Since the outbreak of the coronavirus in Wuhan city of Hubei province, only one confirmed case of the infection is officially reported in Lhasa, the capital city of the Tibet. The infected person is a Chinese man, who is now discharged from the hospital after treatment for 18 days, has arrived at Lhasa on January 24 via train from Wuchang station in the Hubei provincial capital. He escaped his virus-affected province on January 22, a day before the official lockdown of Wuhan on January 23 from 10 am in an attempt to quarantine the epicenter to contain the epidemic. Eventually, 12 other prefecture-level cities in Hubei province were also under lockdown. All the public transports, including buses, railways, flights, and ferry services are suspended. However, flights from Wuhan to Lhasa, Xining and Urumqi were not cancelled after the official shutdown of Wuhan. This begets a simple question. Why there is always a double standard when it comes to Tibetans and Uighurs, who constitute the most significant minority nationalities in terms of conflict potential, even at the time of serious health crisis?
Exiled Tibetan media citing Tibetan sources inside Lhasa has reported (link in Tibetan) that seven among 1900 Tibetan students who were studying in various schools and colleges in Wuhan had returned to Lhasa on or before January 17 have contracted the disease. The infection is very likely considering the number of Tibetan returnees from Wuhan.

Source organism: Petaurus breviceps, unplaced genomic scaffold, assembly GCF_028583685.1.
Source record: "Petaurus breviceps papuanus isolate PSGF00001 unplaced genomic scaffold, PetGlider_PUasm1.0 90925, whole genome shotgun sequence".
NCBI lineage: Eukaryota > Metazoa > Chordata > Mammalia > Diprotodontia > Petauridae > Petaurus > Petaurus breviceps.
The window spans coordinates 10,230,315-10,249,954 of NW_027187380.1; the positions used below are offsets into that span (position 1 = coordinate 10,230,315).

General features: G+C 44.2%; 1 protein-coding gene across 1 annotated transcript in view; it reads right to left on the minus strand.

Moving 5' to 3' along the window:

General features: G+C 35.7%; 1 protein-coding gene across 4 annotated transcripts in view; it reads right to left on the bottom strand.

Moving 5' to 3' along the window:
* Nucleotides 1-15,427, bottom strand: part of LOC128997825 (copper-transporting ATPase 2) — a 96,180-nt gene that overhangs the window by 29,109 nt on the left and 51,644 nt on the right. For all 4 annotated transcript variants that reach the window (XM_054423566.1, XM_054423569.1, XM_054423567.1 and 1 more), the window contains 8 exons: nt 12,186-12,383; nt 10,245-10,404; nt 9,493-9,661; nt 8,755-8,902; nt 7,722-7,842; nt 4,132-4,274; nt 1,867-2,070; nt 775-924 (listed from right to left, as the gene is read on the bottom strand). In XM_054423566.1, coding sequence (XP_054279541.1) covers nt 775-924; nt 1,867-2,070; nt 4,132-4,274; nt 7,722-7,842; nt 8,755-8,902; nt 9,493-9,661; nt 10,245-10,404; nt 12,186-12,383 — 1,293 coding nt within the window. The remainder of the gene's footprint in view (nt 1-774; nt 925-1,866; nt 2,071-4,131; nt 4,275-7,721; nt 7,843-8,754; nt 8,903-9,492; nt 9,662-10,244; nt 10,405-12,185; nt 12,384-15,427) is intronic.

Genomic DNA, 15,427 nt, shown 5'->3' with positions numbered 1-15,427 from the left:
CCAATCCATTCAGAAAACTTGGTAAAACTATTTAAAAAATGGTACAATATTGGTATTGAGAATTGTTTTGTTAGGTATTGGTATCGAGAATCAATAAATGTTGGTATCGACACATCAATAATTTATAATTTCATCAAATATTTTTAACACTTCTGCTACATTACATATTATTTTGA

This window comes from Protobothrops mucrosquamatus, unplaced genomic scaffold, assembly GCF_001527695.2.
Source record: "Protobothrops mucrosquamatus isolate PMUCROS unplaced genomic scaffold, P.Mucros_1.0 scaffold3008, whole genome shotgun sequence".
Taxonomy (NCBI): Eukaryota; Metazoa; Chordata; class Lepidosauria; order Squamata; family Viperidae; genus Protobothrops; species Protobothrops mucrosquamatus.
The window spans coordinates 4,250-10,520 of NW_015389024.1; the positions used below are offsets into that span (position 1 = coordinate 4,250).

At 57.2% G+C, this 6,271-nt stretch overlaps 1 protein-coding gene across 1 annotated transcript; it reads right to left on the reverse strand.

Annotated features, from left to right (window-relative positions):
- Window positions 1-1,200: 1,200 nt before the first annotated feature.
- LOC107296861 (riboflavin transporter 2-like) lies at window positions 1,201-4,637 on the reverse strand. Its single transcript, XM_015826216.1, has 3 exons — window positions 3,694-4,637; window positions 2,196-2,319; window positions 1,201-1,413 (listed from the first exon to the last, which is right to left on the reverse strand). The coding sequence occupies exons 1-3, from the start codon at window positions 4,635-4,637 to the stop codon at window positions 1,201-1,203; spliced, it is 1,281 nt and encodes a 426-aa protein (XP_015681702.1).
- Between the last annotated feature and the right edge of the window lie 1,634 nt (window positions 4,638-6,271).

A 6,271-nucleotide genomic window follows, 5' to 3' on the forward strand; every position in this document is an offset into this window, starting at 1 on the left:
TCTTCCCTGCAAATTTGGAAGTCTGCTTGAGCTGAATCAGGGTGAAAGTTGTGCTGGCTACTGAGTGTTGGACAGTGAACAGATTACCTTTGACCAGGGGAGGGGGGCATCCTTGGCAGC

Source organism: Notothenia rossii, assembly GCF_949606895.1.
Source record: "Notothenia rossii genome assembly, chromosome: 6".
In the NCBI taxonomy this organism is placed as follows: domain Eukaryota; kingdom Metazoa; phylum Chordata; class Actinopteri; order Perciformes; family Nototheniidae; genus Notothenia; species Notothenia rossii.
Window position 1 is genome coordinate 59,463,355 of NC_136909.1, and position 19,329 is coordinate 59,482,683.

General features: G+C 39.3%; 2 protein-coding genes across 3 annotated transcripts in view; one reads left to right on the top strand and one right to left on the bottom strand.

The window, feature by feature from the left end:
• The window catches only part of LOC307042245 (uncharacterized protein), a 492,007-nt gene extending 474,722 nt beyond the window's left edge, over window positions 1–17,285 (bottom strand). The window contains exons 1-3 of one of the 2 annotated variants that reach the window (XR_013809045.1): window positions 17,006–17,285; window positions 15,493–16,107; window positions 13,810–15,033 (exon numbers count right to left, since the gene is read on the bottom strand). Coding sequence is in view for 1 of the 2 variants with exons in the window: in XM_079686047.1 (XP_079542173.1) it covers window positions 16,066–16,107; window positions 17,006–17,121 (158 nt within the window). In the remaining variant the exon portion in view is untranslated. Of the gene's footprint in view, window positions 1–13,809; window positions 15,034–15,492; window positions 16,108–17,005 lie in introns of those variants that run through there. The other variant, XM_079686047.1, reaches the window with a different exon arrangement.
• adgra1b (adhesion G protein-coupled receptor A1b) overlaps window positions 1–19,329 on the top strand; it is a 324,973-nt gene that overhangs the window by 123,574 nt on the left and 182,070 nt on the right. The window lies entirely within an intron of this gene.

As of January 28, nearly 150 confirmed cases have been reported in four Chinese provinces combined – Gansu, Qinghai, Sichuan and Yunnan, where a large number of Tibetan population are located. But an alarming case is that the rate of infections is still surging, which causes grave concern for the local authorities in their efforts in containing the spread of the disease. So far, most of the infected people in Tibetan areas are Chinese (link in Tibetan) who have either returned from various Chinese cities or Wuhan residents who escaped the epicenter and travel to less affected areas, including Tibet. But the latest figure suggests the growing number of infection among Tibetans.
Among 36 confirmed cases in Karze Tibetan autonomous prefecture (Karze TAP) in Sichuan province, 31 are believed to be Tibetans from Tawu county. One Tibetan from Luqu county in Kanlho Tibetan autonomous prefecture (Kanlho TAP) in Gansu province who is currently residing in Lingsha city is reported to be infected, but not counted in the Khanlo list. The number of infection in Tibetan areas in Xining (ཟི་ལིང་།) is not reported. It is likely that the number of infection among Tibetans will continue to rise mainly because of two reasons. Firstly, people keep moving into Tibetan areas from places within high rate of infection. Secondly, there is no sign of slowing down of infection in Tibetan areas.
Beside the local government’s effort in containing the spread of the contagious disease, group of Tibetans inside Tibet are voluntarily disseminating (link in Tibetan) information in the Tibetan language about the protection measures through micro-messaging platform We Chat and China’s twitter like social media Weibo. Some compose songs to spread the awareness about the infectious disease and even produce homemade masks for public use in the time of shortages of basic medical equipment in the market. And also Tibetan monasteries are reported to be helping Wuhan by making monetary donation.